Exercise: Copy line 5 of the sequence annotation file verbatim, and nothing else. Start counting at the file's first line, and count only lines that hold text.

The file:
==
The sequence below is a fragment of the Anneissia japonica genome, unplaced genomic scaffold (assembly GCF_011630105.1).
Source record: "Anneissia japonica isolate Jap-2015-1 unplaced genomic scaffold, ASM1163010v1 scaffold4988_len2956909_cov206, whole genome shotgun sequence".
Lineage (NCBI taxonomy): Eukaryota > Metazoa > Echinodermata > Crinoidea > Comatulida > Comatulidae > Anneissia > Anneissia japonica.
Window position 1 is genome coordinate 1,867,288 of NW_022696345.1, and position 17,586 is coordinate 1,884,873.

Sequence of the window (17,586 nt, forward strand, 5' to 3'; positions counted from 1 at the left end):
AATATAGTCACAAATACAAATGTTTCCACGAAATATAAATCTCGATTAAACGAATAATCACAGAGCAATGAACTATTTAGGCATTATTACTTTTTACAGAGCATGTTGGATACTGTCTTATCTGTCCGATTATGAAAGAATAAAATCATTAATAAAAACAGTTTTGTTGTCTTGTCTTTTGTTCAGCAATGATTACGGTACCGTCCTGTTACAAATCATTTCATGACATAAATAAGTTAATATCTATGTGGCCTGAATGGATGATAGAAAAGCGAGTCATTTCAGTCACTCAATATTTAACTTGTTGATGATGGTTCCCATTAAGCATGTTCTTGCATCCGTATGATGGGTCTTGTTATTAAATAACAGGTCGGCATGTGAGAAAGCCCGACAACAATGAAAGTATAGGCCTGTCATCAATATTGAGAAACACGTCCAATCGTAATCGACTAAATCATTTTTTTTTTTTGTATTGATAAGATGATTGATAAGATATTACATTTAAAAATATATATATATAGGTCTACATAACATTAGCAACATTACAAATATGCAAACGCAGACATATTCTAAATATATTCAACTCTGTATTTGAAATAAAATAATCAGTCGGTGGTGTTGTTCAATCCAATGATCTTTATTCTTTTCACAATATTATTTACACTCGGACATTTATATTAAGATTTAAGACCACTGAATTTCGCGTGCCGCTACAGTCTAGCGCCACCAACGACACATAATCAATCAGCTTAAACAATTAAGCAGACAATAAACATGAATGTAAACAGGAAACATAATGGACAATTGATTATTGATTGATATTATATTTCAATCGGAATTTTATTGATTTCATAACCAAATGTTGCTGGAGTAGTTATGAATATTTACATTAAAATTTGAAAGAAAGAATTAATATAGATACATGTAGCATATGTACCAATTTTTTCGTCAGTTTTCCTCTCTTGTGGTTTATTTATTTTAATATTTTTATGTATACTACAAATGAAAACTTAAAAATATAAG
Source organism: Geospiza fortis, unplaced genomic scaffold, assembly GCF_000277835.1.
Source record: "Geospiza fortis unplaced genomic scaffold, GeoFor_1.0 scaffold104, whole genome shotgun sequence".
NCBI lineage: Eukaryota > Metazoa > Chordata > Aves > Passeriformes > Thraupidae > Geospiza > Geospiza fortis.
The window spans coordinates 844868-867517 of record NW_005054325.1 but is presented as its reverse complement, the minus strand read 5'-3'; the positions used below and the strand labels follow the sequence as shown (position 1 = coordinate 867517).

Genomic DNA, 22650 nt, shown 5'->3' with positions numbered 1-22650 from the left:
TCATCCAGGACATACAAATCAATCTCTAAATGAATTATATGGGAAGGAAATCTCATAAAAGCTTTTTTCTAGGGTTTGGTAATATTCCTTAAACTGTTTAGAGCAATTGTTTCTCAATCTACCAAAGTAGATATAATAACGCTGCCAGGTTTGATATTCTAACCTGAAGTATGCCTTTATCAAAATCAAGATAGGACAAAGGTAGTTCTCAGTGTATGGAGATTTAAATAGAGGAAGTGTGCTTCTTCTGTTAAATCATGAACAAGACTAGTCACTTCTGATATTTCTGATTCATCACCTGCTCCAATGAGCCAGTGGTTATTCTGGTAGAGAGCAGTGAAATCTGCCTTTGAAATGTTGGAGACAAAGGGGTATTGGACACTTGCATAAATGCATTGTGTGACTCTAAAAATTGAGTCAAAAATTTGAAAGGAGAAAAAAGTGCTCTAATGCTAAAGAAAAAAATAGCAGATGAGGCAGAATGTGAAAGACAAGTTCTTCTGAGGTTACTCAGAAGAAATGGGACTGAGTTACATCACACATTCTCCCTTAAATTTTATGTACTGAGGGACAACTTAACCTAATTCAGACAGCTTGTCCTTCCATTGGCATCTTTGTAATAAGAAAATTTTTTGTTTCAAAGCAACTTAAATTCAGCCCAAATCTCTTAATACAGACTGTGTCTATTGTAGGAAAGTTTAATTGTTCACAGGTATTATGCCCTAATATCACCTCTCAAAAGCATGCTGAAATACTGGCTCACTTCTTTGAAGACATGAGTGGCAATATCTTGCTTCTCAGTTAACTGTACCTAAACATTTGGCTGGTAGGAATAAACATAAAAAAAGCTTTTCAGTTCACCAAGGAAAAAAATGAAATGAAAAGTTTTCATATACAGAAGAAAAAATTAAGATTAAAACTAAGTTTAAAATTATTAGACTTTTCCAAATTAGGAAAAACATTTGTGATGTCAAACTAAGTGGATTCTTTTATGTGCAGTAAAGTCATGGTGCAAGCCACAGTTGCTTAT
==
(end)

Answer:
Sequence of the window (17,586 nt, forward strand, 5' to 3'; positions counted from 1 at the left end):